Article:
You might recognise some of these places from U2 album photography, especially October and their first greatest hits album. Across from the ‘Grand Canal Docks’ sign is the building site for U2 Tower. Designed by Norman Foster, the $200m eco-friendly skyscraper will include a hotel, viewing platform and apartments - and will be topped by a pod-style recording studio. When completed in 2011, it will be Ireland's tallest building . To get there, simply turn left at O’Connell Bridge on the Northside with your back to O’Connell St and walk about 20min.
2. The Point Depot Theatre
Recently renovated, this is one of Ireland’s most famous live venues and hs a capicity of 8000. It has played host to everyone from Nina Simone to Oasis, and on a number of occasions, Bono and the boys. U2 played their Christmas/New Year's Eve concerts there in 1989/1990, and it also appears in the film Rattle and Hum. Find it in the same area as the landmarks above.
Now we’re talking! This hotel belongs to Bono and The Edge and is home to a rather pretty cool bar. Sadly, the nightclub in the basement, The Kitchen, is no more - but in its day was one of the best clubs in Dublin. The hotel itself is very nice, and very expensive. There's a (we admit, slim) chance you’ll bump into one of the lads here. Also, your inner stalker might be interested to hear that this is the place where celebs often stay or do press when they’re in town. Its entrance is both in Temple Bar (just off Parliament St) or on Wellington Quay (near the Millennium Bridge).
4. The Project Arts Theatre
A nice theatre in its own right, this is where U2 played many of their first gigs. It’s of special significance to the band and their fans because it is here where they were introduced to legendary manager Paul McGuinness after one of their gigs way back in 1978. Find it almost directly across the street from the back entrance to the Clarence in Temple Bar.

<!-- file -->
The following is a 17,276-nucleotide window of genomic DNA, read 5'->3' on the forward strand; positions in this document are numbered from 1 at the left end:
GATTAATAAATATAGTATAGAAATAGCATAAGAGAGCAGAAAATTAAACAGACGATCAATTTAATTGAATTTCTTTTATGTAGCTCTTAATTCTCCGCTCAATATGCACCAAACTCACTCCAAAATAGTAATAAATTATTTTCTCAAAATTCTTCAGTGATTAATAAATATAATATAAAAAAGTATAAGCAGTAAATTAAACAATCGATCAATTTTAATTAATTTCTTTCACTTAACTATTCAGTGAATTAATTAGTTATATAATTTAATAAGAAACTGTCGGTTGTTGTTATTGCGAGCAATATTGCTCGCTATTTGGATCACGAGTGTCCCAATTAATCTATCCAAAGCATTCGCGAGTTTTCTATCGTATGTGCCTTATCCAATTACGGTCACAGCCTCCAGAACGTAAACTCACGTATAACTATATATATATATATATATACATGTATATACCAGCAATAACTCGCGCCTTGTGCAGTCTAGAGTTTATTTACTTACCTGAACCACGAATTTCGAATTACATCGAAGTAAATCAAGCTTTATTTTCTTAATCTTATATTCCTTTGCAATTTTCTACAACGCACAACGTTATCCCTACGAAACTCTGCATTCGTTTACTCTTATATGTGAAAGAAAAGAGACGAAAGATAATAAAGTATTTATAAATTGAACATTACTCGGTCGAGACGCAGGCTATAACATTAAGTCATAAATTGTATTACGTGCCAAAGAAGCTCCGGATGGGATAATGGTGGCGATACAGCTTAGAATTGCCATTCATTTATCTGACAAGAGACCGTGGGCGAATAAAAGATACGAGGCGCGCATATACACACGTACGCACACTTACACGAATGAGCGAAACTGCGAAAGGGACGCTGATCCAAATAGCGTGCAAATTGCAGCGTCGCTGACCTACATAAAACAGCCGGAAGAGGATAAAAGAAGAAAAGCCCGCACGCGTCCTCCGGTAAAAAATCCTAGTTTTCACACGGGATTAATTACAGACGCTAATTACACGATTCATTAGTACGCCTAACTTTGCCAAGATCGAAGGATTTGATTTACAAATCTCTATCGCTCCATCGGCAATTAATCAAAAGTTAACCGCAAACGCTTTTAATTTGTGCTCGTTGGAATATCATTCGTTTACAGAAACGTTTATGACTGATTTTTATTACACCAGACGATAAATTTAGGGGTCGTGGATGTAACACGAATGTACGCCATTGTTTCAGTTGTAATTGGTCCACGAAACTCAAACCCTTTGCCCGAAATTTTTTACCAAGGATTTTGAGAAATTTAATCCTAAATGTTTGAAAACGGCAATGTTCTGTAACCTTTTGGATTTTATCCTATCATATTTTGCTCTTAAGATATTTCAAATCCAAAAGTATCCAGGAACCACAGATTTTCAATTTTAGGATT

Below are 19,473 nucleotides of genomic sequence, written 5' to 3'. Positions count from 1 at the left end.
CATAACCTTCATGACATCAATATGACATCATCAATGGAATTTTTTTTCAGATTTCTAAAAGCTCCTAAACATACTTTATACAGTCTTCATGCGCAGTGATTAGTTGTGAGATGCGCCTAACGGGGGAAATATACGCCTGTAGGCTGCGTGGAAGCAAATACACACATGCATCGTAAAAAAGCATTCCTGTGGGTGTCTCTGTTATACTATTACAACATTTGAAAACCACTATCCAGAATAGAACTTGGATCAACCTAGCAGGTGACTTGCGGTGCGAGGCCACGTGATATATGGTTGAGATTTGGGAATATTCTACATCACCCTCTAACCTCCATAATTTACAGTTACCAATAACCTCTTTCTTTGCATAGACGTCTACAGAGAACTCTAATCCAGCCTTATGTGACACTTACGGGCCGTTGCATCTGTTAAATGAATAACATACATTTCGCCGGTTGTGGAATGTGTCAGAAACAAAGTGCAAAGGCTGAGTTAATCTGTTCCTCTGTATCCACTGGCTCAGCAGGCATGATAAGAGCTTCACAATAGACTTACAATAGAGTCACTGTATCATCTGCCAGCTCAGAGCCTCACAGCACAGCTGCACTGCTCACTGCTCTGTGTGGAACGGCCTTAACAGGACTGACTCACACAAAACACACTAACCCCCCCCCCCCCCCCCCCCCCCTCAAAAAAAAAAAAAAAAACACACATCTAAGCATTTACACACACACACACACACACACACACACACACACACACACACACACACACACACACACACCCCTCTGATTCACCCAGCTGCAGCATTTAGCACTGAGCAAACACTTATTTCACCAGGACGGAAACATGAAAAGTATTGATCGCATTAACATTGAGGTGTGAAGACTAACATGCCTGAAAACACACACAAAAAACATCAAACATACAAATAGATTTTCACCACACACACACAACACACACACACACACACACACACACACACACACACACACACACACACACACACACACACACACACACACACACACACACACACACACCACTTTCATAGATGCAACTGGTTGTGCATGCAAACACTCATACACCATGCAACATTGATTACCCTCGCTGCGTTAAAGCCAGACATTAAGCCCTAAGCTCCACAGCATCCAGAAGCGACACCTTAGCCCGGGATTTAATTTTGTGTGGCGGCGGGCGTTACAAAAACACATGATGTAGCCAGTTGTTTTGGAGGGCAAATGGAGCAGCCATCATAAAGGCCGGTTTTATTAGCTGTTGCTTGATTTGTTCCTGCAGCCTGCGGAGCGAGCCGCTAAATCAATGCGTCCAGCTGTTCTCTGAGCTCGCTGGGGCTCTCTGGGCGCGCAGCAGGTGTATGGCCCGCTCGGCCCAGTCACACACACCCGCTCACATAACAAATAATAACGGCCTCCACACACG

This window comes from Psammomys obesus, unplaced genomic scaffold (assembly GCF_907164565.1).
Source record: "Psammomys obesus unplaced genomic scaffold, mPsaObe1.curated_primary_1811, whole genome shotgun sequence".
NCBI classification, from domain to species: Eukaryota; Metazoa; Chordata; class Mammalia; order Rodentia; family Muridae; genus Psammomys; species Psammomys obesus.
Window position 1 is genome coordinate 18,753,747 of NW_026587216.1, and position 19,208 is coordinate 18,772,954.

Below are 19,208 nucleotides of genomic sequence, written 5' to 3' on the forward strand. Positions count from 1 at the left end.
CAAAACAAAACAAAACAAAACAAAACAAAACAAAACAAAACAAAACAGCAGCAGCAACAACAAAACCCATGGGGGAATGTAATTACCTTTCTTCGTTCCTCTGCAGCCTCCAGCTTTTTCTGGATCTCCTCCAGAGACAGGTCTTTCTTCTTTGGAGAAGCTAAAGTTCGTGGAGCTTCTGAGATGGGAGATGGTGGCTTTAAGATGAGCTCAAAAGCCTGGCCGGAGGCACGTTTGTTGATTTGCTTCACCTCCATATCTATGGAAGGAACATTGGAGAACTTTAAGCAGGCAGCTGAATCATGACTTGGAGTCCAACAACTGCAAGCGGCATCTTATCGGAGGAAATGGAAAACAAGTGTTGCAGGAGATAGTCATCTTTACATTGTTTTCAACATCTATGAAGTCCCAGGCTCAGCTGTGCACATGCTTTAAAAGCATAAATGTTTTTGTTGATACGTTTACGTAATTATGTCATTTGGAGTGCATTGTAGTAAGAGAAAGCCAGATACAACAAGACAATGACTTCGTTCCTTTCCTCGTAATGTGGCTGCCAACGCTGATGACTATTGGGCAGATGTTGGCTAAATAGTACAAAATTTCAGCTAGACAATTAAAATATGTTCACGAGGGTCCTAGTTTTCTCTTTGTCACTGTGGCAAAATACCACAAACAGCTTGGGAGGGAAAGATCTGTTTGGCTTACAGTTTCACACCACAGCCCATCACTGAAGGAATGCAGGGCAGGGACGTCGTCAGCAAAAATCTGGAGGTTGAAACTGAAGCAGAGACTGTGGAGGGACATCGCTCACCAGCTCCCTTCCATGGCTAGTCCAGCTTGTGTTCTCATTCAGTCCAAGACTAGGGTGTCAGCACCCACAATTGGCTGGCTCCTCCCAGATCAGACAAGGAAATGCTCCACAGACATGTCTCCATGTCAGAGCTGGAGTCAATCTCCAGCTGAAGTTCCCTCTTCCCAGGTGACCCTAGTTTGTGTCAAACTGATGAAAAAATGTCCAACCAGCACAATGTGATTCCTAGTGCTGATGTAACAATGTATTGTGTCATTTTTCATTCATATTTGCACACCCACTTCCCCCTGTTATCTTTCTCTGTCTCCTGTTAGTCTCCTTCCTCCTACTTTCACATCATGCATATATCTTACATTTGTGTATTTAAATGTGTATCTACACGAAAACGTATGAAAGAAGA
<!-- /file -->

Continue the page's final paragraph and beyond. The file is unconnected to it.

5. Claddagh Records
This record shop was once STS studios where the band recorded much of their classic album Achtung Baby. Now it’s a very respectable shop that specialises in Celtic and Irish music (buy some Sharon Shannon or Kila if you’re curious about Irish trad). Celia St, Dublin 2, right in the centre of Temple Bar.
This bridge and arch (pronounced by many locals ‘haypenny’) is where U2 posed from some of their most iconic images back in the early 1980s.
7. Nude, Suffolk Street
One of the many eateries owned by Bono’s brother Norman Hewson, Nude specialise in wraps and salads and whatnot. Like many Dublin establishments it’s a little more expensive than it should be, but there’s good eating there. Previously it was Mr Pussy’s Café De Luxe, a cabaret-style restaurant owned by Bono, Gavin Friday and filmmaker Jim Sheridan. The fabulous drag queen Mr Pussy was hostess! Get Nude at 21 Suffolk St, just down the road from the big tourist info office.
A GAA (Gaelic Athletics Association) stadium with 80,000-strong capacity, this is usually a sports stadium, but has also played host to a number of U2 gigs in 1985, 1987 and 2003. Just at the end of Dorset St, roughly one mile northwest of the city centre. Croke Park Stadium, Dublin 3.
Relatively new to Dublin City, the Hard Rock Café houses a lot of local memorabilia, including a trabant car from U2's Zoo TV era, the shades Bono wore in the video for Beautiful Day and handwritten lyrics for their song Please. Get rockin' to central Temple Bar, 12 Fleet St.
The grounds of this
11. All Saints Church, Raheny
Take a trip to this north Dublin suburb to see the church where Bono married childhood sweetheart Ali Hewson - with Adam Clayton as best man. The Church of Ireland landmark was built in the 1880s with funds from the Guinness family and features a divine 33m spire.